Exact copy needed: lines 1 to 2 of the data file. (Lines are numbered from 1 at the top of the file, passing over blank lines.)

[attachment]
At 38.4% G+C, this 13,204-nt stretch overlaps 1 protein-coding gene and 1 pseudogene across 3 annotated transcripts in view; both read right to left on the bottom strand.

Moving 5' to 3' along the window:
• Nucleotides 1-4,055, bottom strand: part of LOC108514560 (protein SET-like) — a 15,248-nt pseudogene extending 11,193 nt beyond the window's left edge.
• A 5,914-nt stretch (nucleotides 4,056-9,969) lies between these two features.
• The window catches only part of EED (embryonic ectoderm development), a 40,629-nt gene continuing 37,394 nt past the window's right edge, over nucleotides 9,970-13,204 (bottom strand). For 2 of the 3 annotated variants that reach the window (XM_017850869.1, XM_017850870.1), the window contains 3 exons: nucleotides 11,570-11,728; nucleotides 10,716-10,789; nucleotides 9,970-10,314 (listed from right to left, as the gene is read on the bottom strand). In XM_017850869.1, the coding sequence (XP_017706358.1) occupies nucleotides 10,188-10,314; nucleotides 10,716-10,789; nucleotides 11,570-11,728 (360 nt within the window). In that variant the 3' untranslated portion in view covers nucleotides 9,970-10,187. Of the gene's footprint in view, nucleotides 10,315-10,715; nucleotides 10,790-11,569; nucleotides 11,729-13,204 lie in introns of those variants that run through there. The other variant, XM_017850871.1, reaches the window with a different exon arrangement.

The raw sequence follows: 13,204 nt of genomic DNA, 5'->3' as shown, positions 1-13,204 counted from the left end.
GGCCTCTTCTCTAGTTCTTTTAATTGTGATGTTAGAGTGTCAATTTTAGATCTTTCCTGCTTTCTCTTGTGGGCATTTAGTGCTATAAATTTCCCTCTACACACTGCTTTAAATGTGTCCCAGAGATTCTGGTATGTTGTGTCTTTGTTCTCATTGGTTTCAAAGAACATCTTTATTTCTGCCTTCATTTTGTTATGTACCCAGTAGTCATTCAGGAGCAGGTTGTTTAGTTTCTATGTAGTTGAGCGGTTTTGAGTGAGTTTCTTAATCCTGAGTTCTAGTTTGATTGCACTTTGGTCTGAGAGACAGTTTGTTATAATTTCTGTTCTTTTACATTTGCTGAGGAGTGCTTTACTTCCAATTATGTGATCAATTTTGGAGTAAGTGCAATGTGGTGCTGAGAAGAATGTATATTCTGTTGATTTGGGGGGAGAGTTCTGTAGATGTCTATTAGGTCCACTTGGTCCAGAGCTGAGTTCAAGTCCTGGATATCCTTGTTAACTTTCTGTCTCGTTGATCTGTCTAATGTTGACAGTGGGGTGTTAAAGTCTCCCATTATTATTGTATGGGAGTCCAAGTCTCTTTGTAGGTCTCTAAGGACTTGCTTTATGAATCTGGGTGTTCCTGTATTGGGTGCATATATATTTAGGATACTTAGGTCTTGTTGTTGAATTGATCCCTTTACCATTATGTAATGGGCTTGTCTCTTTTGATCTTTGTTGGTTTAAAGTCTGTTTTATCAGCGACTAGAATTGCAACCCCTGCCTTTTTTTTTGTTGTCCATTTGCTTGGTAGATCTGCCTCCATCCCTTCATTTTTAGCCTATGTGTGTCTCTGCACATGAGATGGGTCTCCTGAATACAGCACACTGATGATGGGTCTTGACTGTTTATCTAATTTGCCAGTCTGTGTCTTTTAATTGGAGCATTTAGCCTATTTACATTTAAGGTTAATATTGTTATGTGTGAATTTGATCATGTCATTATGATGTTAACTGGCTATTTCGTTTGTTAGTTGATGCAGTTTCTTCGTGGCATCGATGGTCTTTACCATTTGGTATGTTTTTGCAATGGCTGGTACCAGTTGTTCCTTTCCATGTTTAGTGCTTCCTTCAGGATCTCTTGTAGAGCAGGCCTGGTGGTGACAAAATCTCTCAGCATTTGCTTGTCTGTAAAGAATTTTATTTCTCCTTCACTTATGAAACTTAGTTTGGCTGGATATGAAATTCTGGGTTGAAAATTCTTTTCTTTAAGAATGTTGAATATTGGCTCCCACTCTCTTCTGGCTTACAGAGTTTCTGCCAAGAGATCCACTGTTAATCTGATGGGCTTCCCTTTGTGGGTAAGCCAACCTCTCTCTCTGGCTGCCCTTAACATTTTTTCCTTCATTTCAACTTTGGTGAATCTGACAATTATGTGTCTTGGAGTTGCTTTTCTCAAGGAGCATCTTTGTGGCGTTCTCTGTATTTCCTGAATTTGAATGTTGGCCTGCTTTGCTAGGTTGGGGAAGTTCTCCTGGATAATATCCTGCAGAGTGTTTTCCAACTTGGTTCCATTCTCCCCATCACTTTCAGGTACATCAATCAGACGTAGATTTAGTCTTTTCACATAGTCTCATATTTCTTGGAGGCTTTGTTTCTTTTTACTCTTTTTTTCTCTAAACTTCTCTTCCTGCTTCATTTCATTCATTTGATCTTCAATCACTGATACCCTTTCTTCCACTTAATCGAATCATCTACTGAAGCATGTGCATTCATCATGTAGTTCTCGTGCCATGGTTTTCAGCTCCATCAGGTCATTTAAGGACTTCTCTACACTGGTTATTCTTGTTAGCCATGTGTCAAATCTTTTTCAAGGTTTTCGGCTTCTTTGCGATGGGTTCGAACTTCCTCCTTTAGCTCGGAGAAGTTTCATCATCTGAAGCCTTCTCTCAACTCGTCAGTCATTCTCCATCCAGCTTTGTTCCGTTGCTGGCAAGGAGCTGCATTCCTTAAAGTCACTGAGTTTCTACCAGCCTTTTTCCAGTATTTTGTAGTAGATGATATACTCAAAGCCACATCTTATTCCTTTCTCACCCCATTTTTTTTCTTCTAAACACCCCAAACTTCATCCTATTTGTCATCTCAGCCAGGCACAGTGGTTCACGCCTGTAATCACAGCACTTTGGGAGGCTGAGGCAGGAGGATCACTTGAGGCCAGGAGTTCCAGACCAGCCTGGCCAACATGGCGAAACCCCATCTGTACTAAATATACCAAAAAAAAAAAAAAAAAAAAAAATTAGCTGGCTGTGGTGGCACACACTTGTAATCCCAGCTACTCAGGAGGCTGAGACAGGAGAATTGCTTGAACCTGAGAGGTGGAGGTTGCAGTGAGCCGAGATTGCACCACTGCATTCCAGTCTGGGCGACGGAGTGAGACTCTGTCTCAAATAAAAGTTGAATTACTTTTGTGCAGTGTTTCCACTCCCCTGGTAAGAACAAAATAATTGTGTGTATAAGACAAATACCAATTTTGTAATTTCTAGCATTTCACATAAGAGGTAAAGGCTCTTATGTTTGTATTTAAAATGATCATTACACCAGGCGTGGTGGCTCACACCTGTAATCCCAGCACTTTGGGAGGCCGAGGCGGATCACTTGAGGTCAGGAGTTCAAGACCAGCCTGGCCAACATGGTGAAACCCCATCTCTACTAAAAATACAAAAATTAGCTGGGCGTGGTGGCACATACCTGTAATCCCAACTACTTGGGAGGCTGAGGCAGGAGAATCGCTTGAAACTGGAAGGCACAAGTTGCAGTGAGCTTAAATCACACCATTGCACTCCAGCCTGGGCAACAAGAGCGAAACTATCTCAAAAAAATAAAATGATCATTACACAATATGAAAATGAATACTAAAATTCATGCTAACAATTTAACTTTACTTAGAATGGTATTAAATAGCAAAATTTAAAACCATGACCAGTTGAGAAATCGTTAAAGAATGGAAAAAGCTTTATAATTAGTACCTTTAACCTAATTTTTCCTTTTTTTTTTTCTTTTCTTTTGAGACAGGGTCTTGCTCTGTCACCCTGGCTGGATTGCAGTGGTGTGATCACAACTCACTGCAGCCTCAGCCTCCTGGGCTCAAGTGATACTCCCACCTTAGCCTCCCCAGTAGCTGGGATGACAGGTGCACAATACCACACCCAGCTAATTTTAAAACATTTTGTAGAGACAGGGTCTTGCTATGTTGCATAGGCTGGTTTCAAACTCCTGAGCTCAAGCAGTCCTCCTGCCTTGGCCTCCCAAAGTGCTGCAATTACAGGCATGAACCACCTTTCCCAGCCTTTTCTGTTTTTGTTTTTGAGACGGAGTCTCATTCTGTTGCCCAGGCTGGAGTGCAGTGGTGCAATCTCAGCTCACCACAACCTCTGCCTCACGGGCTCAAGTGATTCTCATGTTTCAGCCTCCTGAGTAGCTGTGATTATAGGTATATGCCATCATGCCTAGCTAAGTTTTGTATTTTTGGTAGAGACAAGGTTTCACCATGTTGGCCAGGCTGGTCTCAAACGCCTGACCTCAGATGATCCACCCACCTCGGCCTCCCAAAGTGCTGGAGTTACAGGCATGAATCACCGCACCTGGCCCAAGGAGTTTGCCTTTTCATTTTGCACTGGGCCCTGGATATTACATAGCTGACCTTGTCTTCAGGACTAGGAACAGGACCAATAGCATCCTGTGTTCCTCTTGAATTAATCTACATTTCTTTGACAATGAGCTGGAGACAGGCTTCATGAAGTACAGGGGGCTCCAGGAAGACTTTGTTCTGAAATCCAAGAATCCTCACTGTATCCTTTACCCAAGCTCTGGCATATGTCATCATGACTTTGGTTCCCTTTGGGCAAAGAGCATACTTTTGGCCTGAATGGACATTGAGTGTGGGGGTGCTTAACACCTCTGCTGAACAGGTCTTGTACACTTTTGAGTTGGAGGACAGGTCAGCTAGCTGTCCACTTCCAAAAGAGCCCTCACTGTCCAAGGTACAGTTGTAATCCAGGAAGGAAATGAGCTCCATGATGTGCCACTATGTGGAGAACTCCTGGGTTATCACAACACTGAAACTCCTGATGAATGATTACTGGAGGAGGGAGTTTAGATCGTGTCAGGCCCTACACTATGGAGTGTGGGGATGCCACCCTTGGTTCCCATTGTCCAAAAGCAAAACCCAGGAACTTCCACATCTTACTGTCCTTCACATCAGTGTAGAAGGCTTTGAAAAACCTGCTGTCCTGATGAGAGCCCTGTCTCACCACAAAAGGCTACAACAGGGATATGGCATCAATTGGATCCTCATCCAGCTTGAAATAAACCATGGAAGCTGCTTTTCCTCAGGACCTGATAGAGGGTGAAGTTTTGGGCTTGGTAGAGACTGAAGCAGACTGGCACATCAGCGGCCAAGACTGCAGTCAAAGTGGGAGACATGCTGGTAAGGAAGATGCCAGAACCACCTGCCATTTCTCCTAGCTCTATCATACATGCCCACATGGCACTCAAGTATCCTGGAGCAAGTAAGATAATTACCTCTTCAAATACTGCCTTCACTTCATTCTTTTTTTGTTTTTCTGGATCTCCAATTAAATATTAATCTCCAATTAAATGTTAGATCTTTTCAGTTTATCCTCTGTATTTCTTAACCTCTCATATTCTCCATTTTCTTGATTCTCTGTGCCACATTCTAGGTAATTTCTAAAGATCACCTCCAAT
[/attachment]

At 38.4% G+C, this 13,204-nt stretch overlaps 1 protein-coding gene and 1 pseudogene across 3 annotated transcripts in view; both read right to left on the bottom strand.

Moving 5' to 3' along the window: